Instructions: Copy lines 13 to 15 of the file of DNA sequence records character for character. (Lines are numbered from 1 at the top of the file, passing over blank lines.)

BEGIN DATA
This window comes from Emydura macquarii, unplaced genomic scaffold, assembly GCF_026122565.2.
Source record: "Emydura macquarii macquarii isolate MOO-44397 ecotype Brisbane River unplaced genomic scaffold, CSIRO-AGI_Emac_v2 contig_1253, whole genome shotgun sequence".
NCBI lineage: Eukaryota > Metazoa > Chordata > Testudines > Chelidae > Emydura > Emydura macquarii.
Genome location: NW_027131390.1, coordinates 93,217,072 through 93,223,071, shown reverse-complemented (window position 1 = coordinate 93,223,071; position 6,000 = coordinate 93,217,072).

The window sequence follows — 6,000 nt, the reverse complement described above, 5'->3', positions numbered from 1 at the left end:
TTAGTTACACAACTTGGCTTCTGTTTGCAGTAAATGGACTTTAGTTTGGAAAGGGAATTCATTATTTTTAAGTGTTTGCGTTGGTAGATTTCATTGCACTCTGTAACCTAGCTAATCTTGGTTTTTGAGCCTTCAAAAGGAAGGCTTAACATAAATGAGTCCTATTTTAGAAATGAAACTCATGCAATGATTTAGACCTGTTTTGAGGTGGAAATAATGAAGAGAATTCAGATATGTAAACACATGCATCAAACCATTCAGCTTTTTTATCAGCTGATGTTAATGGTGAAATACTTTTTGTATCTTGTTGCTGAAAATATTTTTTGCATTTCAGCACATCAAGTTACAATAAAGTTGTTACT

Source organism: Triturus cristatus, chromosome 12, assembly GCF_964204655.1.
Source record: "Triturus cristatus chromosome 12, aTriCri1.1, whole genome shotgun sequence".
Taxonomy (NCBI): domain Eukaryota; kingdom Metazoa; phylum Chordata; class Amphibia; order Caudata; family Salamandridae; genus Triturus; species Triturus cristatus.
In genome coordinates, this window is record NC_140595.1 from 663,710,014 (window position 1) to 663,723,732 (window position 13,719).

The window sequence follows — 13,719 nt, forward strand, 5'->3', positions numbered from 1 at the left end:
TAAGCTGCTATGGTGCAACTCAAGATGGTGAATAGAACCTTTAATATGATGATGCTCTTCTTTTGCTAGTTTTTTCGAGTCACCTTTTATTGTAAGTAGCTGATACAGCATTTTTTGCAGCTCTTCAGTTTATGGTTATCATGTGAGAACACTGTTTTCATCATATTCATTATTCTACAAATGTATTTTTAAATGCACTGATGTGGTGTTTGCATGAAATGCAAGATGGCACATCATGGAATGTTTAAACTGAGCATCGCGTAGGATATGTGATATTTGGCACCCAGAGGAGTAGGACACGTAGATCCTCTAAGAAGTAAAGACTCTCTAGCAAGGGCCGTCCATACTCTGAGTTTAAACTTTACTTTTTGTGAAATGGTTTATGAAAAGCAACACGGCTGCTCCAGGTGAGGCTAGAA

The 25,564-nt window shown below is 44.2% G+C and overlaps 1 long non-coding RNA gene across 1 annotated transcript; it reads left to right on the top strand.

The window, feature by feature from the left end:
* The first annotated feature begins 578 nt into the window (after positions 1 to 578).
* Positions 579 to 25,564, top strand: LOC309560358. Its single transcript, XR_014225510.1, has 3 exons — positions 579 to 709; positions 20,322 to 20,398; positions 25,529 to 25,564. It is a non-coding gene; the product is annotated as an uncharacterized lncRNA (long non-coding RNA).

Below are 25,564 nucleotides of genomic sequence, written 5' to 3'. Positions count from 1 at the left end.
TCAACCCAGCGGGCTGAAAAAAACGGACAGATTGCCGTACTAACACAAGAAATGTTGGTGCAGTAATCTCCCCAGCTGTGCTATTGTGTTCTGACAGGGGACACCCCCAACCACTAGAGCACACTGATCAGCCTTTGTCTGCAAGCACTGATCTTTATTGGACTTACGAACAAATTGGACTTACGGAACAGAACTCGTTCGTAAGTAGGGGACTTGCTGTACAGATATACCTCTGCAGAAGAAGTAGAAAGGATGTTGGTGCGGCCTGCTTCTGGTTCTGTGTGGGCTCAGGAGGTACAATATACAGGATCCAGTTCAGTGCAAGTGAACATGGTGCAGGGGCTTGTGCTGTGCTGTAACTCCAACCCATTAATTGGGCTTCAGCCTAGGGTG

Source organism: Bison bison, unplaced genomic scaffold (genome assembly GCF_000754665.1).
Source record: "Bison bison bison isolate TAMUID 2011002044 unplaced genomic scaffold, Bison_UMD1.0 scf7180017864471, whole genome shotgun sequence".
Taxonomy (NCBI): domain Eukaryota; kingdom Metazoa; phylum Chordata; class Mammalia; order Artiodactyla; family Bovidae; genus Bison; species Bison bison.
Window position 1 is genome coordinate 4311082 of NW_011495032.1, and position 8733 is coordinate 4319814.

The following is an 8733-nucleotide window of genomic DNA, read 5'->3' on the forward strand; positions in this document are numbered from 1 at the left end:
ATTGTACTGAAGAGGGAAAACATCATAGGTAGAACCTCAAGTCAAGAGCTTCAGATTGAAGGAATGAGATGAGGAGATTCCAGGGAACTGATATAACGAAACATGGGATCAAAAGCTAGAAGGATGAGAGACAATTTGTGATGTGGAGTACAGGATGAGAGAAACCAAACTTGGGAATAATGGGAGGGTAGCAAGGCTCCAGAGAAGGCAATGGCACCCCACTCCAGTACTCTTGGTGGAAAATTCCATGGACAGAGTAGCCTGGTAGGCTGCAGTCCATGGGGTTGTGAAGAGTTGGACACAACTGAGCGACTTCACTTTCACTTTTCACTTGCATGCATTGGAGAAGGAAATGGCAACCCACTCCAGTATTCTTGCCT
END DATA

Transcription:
The 25,564-nt window shown below is 44.2% G+C and overlaps 1 long non-coding RNA gene across 1 annotated transcript; it reads left to right on the top strand.

The window, feature by feature from the left end:
* The first annotated feature begins 578 nt into the window (after positions 1 to 578).